5 key concepts for blockchain newbies


(André François McKenzie, Unsplash)

This article is brought to you thanks to the collaboration of The European Sting with the World Economic Forum.

Author: Peter A. McKay, Content producer, Dispatch Labs, Hanns-Christian Hanebeck, Founder and CEO, Truckl & Nadia Hewett, Project Lead, Blockchain and Distributed Ledger Technology, World Economic Forum

One of the little talked-about challenges in the blockchain space is the need to communicate effectively to an audience that encompasses wildly divergent needs. While entrepreneurs, developers and other early adopters are often the loudest voices in the public conversation around blockchain, there’s also a vastly wider constituency of ‘blockchain curious’ beginners who require more introductory information.

Often, these groups’ needs must be served simultaneously, as we discovered recently while working on a whitepaper for the World Economic Forum’s Centre for the Fourth Industrial Revolution about the deployment of distributed ledger technology (a broad category that includes blockchain) in supply chains. Our paper – the third in the series – delves specifically into whether supply-chain projects should use public or private blockchains.

This is one of the hottest areas of debate right now among start-ups and other stakeholders already active in the blockchain space. At the same time, however, we had to be cognizant that many people who might read our paper, including non-technical senior leaders within enterprises and government, might need some extra help to contextualize this public/private debate.

What is the World Economic Forum doing about blockchain?

Blockchain is an early-stage technology that enables the decentralized and secure storage and transfer of information. It has the potential to be a powerful tool for tracking goods, data, documentation and transactions. In this way, it can cut out intermediaries, reduce corruption, increase trust and empower users.

The potential uses of blockchain technology are essentially limitless, as every transaction is recorded and distributed on a ledger that is almost impossible to hack. Though the most well-known use case is cryptocurrencies, blockchain is being positioned to become a global decentralized source of trust that could be used to collect taxes, reduce financial fraud, improve healthcare privacy and even ensure voting security.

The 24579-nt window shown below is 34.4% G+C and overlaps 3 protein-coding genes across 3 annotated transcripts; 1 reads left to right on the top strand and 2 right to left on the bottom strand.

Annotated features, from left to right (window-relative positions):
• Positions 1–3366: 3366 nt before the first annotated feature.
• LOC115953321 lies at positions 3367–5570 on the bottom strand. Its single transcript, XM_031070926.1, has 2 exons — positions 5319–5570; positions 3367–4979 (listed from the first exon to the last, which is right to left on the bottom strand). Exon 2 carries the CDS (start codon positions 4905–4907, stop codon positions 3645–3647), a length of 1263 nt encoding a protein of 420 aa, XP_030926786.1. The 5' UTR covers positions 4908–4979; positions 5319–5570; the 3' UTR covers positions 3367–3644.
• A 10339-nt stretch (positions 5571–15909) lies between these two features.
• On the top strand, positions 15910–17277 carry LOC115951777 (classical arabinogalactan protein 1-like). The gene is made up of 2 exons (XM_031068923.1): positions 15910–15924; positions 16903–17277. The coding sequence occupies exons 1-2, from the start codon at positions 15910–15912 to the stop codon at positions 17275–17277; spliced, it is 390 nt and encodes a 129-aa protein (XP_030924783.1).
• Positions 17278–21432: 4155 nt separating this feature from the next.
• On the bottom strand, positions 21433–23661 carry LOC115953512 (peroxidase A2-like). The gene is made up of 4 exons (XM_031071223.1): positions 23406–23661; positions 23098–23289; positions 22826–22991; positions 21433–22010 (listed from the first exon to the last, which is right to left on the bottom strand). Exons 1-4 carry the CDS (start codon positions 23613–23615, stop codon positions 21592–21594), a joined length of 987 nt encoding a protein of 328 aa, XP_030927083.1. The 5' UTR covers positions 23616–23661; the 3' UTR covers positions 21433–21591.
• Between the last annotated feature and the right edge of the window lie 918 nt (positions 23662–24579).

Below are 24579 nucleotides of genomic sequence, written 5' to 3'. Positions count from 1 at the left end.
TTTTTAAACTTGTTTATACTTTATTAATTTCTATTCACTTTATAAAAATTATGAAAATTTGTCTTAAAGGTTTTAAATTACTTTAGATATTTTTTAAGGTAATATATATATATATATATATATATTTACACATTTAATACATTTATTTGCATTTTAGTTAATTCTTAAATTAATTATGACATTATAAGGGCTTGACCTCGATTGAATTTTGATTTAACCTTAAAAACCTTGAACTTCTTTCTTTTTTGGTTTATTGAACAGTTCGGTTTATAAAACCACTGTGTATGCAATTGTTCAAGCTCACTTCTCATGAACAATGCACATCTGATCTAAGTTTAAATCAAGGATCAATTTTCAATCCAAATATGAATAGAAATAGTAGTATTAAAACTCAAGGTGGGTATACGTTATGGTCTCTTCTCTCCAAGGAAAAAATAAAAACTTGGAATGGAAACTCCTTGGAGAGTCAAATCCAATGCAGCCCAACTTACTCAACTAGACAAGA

Blockchain has the potential to upend entire systems – but it also faces challenges. Read more about the work we have launched on blockchain and distributed ledger technology – to ensure the technology is deployed responsibly and for the benefit of all. We’re working on accelerating the most impactful blockchain use cases, ranging from making supply chains more inclusive to making governments more transparent, as well as supporting Central Banks in exploring digital currencies.

To that end, all the white papers in the supply chain series so far have included glossaries of basic blockhain terms, for the benefit of readers unfamiliar with the space.

Here are five key terms we thought newcomers might find particularly useful:

1) Distributed ledger technology: Software that uses a blockchain or similar data structure shared over a network of participants who distribute and verify information about transactions.

2) Cryptography: The methods of using mathematical cyphers (or codes) to protect or ‘encrypt’ transactions from third parties as the transactions are being stored or shared.

3) Token: A digital asset used in a blockchain transaction. A token can be native to the blockchain, such as a cryptocurrency, or it can be a digital representation of an off-chain asset (known as a tokenised asset), such as the title to a house.

4) Network nodes: Nodes represent agents or participants on a blockchain network, such as banks, government agencies, individuals, manufacturers or securities firms. Depending on the permissions set in the network, they may be able to approve, validate, send or receive transactions and data.

5) Consensus protocol: A set of rules and processes that determine how nodes on a blockchain network reach agreement about a set of data and whether to approve, or validate, transactions in the network.

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